Specific Company Web Pages

Job Search Web Pages

Personal Networking With People You Know


Graduation

Graduation

A very good time to kick tires and test the job market.


What are your financial expectations

What are your financial expectations!

Don’t give a specific number.

Always give a range.

“I just want to be sure that I am being treated fairly.”


Why him her and not me

Why him/her and not me!

You can go crazy trying to second guess the entire interview and hiring process.

Don’t even try but do try to be philosophical about the entire process.

If it is meant to be, it will happen. If not, there are other good opportunities.


If philosophical about a job

If philosophical about a job

  • You will do better in the interview process.

  • You will appear more in control of your efforts to

  • make sure you find the best fit for yourself.

  • You will be more inclined to ask tough questions.


Company assessment

Company Assessment

  • Longer term potential of the company.

  • Your opinion of the people you interviewed with.

  • The initial job assignment.

  • The offer.

Valued experience for the next two years and the marketability of that experience.


Tough questions

Tough Questions

  • What role does information systems play within the company?

  • How important is the role of information systems?

  • How successful have you been in retaining quality information systems personnel in the recent job market?

  • Has job burn-out been a problem within the IS organization?

  • What factors play a key role in getting promoted or rewarded within the information systems organization?

  • Has anyone from Information Systems ever moved into higher level management within the company?


Why do they call it commencement

Why do they call it Commencement?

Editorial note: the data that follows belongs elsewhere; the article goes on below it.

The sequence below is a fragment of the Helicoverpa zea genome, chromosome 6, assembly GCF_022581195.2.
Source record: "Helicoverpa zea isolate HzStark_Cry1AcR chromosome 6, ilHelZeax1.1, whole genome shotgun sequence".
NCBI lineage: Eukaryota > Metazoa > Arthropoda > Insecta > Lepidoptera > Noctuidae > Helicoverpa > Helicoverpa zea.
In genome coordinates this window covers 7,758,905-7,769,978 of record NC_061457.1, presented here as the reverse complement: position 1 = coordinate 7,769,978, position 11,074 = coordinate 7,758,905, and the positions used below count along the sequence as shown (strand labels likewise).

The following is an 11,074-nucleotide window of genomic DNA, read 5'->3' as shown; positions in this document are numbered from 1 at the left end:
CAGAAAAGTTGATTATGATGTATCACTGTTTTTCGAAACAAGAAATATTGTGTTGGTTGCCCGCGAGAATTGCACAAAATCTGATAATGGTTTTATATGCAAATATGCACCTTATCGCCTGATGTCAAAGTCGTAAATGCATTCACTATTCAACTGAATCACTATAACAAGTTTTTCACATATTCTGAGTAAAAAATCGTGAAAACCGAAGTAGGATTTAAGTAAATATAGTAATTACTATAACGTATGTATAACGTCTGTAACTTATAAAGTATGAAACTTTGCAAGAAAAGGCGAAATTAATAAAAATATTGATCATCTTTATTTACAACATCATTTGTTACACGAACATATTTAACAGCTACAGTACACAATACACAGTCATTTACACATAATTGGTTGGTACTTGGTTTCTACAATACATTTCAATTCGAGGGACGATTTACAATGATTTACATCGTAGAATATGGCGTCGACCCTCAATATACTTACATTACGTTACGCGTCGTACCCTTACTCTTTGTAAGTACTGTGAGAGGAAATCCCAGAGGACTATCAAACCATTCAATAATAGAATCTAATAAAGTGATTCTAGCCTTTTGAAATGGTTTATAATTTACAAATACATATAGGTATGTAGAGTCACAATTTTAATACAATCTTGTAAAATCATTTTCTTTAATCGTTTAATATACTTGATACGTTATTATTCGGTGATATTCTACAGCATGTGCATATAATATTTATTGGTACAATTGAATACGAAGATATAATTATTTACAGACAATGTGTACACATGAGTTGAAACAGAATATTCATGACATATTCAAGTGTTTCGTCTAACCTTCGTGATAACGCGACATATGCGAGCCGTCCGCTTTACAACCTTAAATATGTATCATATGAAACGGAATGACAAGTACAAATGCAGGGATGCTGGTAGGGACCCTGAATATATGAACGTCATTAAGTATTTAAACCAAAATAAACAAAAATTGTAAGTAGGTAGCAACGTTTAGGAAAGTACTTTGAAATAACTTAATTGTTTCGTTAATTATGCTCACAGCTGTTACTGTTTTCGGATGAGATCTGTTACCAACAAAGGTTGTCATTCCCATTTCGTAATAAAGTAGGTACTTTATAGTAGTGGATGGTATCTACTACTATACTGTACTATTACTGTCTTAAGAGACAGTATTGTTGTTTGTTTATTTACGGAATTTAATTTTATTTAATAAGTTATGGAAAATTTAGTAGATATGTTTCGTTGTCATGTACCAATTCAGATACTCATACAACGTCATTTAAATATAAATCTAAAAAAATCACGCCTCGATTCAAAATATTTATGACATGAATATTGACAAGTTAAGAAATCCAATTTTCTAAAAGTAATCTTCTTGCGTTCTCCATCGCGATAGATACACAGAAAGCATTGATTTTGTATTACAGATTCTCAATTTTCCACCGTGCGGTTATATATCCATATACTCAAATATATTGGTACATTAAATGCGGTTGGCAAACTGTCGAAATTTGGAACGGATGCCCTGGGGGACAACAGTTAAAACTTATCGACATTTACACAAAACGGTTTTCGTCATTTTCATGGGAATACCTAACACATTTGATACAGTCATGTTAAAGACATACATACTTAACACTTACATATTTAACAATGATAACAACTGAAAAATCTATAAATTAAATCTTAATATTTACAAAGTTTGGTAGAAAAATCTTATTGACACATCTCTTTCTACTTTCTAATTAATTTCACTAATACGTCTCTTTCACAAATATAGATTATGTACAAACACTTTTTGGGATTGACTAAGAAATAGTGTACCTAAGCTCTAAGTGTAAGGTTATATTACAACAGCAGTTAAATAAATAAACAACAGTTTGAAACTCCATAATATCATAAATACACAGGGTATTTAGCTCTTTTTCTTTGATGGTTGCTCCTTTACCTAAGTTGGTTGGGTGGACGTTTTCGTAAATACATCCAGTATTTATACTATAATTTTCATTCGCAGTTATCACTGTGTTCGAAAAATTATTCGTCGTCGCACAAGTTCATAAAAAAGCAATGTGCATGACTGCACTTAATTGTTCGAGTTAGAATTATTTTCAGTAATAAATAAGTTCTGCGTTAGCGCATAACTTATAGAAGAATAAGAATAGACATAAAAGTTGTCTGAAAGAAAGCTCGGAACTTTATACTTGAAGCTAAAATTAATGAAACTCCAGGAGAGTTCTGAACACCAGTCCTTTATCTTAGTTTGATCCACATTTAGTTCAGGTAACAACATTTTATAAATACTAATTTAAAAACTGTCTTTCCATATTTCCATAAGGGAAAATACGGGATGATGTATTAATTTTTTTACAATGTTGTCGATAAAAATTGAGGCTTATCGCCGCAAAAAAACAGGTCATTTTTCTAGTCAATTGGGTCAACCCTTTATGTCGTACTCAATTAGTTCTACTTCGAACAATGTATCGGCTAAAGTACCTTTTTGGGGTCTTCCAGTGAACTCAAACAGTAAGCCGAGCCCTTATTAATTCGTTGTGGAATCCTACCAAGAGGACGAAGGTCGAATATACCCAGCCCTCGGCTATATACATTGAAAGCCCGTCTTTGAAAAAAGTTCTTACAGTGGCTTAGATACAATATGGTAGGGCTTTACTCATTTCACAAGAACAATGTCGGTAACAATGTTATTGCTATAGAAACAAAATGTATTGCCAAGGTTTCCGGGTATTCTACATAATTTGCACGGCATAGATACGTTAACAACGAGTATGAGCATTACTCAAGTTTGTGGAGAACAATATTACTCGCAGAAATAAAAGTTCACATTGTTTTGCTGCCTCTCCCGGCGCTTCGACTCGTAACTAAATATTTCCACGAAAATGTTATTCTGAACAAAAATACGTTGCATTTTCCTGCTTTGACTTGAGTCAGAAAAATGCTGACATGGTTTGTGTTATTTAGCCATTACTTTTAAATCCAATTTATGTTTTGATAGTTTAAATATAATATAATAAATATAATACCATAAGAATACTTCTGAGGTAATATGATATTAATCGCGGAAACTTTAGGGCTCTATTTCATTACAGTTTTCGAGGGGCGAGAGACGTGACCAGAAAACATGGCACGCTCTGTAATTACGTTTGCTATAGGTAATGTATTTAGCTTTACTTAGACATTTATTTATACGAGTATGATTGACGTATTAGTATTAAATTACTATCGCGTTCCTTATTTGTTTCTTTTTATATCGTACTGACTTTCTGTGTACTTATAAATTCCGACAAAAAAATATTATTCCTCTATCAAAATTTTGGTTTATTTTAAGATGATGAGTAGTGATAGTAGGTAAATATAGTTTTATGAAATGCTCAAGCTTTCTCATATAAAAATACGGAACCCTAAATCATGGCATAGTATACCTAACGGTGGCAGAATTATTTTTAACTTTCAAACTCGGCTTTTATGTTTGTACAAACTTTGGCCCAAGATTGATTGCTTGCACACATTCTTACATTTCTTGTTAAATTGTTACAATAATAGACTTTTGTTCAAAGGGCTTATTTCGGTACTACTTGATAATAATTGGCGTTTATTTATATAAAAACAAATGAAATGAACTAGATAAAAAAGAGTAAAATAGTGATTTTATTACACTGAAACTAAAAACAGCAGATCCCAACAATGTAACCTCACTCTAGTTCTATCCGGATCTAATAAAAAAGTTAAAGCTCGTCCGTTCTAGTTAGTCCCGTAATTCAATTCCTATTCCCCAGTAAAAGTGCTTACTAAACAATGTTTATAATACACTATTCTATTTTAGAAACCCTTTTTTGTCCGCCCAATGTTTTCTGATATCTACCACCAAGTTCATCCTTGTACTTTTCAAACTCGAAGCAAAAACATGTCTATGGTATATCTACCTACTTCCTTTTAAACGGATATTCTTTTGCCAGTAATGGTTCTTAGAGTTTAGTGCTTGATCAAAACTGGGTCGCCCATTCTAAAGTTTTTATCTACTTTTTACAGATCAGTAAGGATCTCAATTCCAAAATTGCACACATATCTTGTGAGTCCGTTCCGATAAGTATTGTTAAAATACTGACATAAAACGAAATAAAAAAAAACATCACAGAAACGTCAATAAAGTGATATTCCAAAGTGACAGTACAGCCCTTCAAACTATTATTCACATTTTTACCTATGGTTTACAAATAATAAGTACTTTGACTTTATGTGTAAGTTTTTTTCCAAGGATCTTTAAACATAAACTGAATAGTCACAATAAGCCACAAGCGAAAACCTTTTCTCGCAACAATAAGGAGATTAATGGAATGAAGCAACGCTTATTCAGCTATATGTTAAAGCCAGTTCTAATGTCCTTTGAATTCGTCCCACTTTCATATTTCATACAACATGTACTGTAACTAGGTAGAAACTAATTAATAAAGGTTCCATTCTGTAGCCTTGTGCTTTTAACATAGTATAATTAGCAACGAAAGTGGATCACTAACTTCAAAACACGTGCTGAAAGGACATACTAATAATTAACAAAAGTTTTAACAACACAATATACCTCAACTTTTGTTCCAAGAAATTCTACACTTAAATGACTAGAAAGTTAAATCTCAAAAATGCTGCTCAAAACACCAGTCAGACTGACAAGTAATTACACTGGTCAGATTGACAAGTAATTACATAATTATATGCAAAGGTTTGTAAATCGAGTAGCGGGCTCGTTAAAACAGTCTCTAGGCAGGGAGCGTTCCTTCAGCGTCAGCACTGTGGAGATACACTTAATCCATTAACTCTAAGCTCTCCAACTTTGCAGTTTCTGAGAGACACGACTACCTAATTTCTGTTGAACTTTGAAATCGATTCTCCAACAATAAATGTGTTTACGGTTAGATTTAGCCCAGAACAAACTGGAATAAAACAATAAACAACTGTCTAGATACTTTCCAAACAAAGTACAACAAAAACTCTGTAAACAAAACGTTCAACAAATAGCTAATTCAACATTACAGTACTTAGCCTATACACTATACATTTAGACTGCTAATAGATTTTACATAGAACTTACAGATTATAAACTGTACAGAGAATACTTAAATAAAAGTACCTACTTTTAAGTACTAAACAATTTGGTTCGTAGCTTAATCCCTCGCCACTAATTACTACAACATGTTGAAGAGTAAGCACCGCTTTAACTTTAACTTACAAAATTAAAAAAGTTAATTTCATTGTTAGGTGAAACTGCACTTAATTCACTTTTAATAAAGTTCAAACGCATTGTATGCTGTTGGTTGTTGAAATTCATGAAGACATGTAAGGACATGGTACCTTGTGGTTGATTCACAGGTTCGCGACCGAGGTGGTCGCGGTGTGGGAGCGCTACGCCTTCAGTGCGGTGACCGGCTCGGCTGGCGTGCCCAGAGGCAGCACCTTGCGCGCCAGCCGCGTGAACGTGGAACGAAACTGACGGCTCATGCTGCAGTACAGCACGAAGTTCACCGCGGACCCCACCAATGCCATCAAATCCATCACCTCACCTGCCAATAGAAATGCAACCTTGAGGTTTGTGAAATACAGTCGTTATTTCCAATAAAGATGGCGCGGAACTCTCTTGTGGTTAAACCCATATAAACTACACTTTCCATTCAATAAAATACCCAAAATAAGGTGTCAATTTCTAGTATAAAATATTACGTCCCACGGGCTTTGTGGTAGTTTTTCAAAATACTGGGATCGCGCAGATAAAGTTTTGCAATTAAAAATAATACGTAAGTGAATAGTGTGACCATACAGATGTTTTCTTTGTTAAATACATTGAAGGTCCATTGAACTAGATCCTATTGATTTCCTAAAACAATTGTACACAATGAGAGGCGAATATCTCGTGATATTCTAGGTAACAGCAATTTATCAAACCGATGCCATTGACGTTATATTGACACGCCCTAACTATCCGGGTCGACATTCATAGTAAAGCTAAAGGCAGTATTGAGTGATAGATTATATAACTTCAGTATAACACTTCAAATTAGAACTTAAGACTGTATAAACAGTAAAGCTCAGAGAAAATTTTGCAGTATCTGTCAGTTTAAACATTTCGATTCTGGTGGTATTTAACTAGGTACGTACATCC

• 90 day sponge strategy.

  • Continue to develop your big picture mentality.

  • Pick two areas of expertise.

  • Everyone should have a pitch.

  • Improve oral communications skills like

  • Ollie Wight did.


Commencement

Commencement!?

  • Really understand the desired mode of

  • operation versus the specific tasks of a job.

  • Develop a personal network.

  • Develop a reading material profile.


What about an mba

What about an MBA?

If you are not happy with your current job and more importantly your career path, then a full time MBA program is an excellent fork in the road.

It allows you to repot yourself and build a whole new set of personal networking contacts.

Realize that Stanford, UC Berkeley and UCLA are three of the five toughest MBA programs in the world to gain acceptance.

If you are happy with what and how you are doing, then wait for two years and consider an evening MBA program like 80% of those in those doing this.


Why not a full time mba

Why not a full-time MBA?

Tuition

Other Student Costs

Living Costs

Lost Opportunity Costs


Information systems goal1

Information Systems Goal

  • To help achieve organizational goals and

  • objectives.

  • By providing necessary information.

  • By providing a communication network.

  • By accommodating change within the

  • organization.

  • By approaching this with a general manager’s

  • perspective.


Chapter 17 introduction final considerations

Leadership is your personal challenge, whatever your organizational role.


My job as an is professional

My Job as an IS professional

is to help my company compete!